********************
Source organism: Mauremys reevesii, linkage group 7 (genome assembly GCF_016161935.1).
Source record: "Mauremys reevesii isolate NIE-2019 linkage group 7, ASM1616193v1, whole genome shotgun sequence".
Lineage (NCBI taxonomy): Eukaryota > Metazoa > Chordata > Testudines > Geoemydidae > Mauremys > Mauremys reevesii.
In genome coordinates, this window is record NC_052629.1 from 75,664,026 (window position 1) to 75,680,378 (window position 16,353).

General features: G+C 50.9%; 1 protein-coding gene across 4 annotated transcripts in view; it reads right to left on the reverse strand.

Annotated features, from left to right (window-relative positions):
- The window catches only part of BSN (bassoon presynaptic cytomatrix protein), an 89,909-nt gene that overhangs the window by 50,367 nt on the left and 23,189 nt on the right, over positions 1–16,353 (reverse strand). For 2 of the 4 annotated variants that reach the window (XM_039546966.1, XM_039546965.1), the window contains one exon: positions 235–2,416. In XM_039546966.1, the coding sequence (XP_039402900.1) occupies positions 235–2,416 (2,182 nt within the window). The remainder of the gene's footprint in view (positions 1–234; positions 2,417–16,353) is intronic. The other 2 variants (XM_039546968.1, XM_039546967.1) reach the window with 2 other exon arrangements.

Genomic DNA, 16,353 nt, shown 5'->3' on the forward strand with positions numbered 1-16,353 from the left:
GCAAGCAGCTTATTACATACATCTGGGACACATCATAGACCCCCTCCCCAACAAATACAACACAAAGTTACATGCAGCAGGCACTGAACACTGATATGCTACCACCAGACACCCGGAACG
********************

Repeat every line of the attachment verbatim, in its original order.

Source organism: Mauremys reevesii, linkage group 7 (genome assembly GCF_016161935.1).
Source record: "Mauremys reevesii isolate NIE-2019 linkage group 7, ASM1616193v1, whole genome shotgun sequence".
Lineage (NCBI taxonomy): Eukaryota > Metazoa > Chordata > Testudines > Geoemydidae > Mauremys > Mauremys reevesii.
In genome coordinates, this window is record NC_052629.1 from 75,664,026 (window position 1) to 75,680,378 (window position 16,353).

General features: G+C 50.9%; 1 protein-coding gene across 4 annotated transcripts in view; it reads right to left on the reverse strand.

Annotated features, from left to right (window-relative positions):
- The window catches only part of BSN (bassoon presynaptic cytomatrix protein), an 89,909-nt gene that overhangs the window by 50,367 nt on the left and 23,189 nt on the right, over positions 1–16,353 (reverse strand). For 2 of the 4 annotated variants that reach the window (XM_039546966.1, XM_039546965.1), the window contains one exon: positions 235–2,416. In XM_039546966.1, the coding sequence (XP_039402900.1) occupies positions 235–2,416 (2,182 nt within the window). The remainder of the gene's footprint in view (positions 1–234; positions 2,417–16,353) is intronic. The other 2 variants (XM_039546968.1, XM_039546967.1) reach the window with 2 other exon arrangements.

Genomic DNA, 16,353 nt, shown 5'->3' on the forward strand with positions numbered 1-16,353 from the left:
GCAAGCAGCTTATTACATACATCTGGGACACATCATAGACCCCCTCCCCAACAAATACAACACAAAGTTACATGCAGCAGGCACTGAACACTGATATGCTACCACCAGACACCCGGAACG